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Thomas Nagel: An Atheist loved by Creationists, yet hated by his Kin?

Thomas Nagel: An Atheist loved by Creationists, yet hated by his Kin? March 26, 2013

Imagine if you created an amazing piece of work which would revolutionize the way we understand the world.  You write it in hopes of helping your fellow men see the world correctly.  But then suddenly, you find out that your friends hate your work, even detest it.  And your worst enemies have found your work and are commending it, which is pissing off your friends.  How would you react?

Thomas Nagel, author of Mind and Cosmos

Well, that’s the situation of philosopher and academic author Thomas Nagel.  In his recent book Mind and Cosmos, Nagel recognizes a fact that most Christian philosophers would agree with; that a completely material understanding of the universe is insufficient for explaining the human mind, the very existence of matter, and everything.  In fact, the universe must have a teleological origin (Definition:  An origin which has a final goal instilled into it). Because of this, one must reject the philosophy of naturalism in order to be consistent.  Nagel doesn’t go as far as to turn towards Intelligent Design, but sees it now as a possible explanation (Though not the one he necessarily accepts)

Now, this book is small and was responded to negatively across the board.  Most people ripped the book apart, saying it was bad philosophy, bad science, and etc.  Big-name scientists like Stephen Pinker called Nagel out on it.  The Guardian called the book the “Most Despised science book of 2012”. Others declared it to be an excellent piece of work revealing the problems with Naturalism.

First off, I applaud Nagel for his choice of standing up for his belief in the teleological universe.  He took a stand that is against many of the Academic trends.  He is not the only atheist who has shown a doubt in naturalistic explanations for the world.  Agnostics and skeptics like David Berlinski and David Chalmers are just two names who have joined the Intelligent design movement in critiquing the modern notion of Darwinism and of Naturalism as a philosophy.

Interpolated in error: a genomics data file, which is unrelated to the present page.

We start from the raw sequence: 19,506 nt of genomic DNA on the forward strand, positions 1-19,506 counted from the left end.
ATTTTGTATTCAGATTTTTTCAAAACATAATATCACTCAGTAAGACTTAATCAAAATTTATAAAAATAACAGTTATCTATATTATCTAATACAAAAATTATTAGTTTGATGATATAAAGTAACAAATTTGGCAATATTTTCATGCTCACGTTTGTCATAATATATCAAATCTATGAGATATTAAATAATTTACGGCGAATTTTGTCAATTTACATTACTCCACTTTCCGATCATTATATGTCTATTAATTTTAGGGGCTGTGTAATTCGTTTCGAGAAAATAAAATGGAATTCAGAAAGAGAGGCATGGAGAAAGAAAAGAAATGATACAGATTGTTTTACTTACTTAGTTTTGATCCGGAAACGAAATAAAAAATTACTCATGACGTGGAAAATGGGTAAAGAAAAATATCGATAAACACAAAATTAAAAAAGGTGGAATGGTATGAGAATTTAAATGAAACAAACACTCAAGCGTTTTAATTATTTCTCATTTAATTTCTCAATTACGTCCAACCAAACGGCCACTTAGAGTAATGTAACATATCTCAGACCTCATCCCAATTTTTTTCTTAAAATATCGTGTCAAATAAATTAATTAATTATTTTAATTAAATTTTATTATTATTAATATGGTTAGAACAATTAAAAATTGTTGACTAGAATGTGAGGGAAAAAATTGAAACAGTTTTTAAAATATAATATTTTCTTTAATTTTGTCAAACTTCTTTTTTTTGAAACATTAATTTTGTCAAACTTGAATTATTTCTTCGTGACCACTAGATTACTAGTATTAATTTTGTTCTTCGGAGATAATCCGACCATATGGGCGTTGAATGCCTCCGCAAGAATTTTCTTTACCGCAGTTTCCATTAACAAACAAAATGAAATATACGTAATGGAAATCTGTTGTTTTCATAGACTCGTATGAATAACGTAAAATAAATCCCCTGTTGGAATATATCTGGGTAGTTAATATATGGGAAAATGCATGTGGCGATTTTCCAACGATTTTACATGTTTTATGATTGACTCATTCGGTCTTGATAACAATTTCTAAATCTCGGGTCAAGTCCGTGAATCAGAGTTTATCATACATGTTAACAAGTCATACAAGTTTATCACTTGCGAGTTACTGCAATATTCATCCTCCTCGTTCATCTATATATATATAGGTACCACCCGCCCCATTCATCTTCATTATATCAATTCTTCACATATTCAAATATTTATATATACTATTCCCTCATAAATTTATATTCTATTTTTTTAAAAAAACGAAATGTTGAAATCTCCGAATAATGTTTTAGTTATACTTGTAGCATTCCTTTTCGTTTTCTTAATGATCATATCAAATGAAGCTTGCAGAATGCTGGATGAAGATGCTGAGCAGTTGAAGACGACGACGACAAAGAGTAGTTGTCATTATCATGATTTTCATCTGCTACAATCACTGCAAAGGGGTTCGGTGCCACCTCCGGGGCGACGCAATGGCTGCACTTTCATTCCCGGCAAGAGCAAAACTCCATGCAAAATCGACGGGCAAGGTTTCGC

Now, before we get excited, we need to consider the actual reality of the situation:

Before creationists grow too excited, it’s important to see what Nagel is not claiming. He is not claiming that life is six thousand years old, that it did not evolve, or that natural selection played no part in this evolution. He believes that life has a long evolutionary history and that natural selection had a part in it. And while he does believe that intelligent design creationists have asked some incisive questions, Nagel rejects their answers. Indeed he is an atheist. Instead Nagel’s view is that neo-Darwinism, and in fact the whole materialist view elaborated by science since the seventeenth century, is radically incomplete.

So, Nagel hasn’t come over to the Dark Side yet.  And many bring some legitimate criticisms of this as a form of science.  Journalist Stephen Poole brings up some very interesting observations about the testability of his claim:

The problem for fundamental teleology as a scientific hypothesis is not that it is definitely not true, but rather that we currently have no ways to test for such regularities as might be theoretically promoted to teleological laws, or even any very detailed descriptions of what such laws might say.

Nagel himself doesn’t attempt a detailed description of teleological laws, leaving the task hopefully to creative scientists of the future. And yet, even if we grant the logical possibility of such laws, it seems open to us to criticise Nagel’s view from a decidedly less Panglossian viewpoint than his own.

The idea of teleology has historically been consistently seductive because it seems to grant purpose and meaning — if not to any individual human life, then at least to humanity’s existence as a whole. It is soothing to feel we are part of a story that will have a satisfying ending. Nagel, indeed, rejects many-worlds theories precisely on the basis that they are, as he puts it, ‘not sufficiently reassuring’. But what if, after all, it’s not about us? Might the apparent consolations of teleology break down on a longer view?

Poole notes that Teleology, without a purpose-maker, is pointless. It becomes an unexplainable phenomena, and it’s not possible to scientifically prove.  We can’t perform a test to see if  there’s a purpose to a certain species’ existence. At best, we can hypothesize or speculate.

But with the existence of a purpose-maker, everything begins to make sense.  It’s absolutely necessary for a God to exist in order to provide the required elements for a teleological universe.

So, applaud for Nagel, for he’s got it right.  Pray for Nagel, that he’ll keep seeking out the consequences of his ideas.  But most of all, remember that the universe is naturally designed with an end in mind.

 

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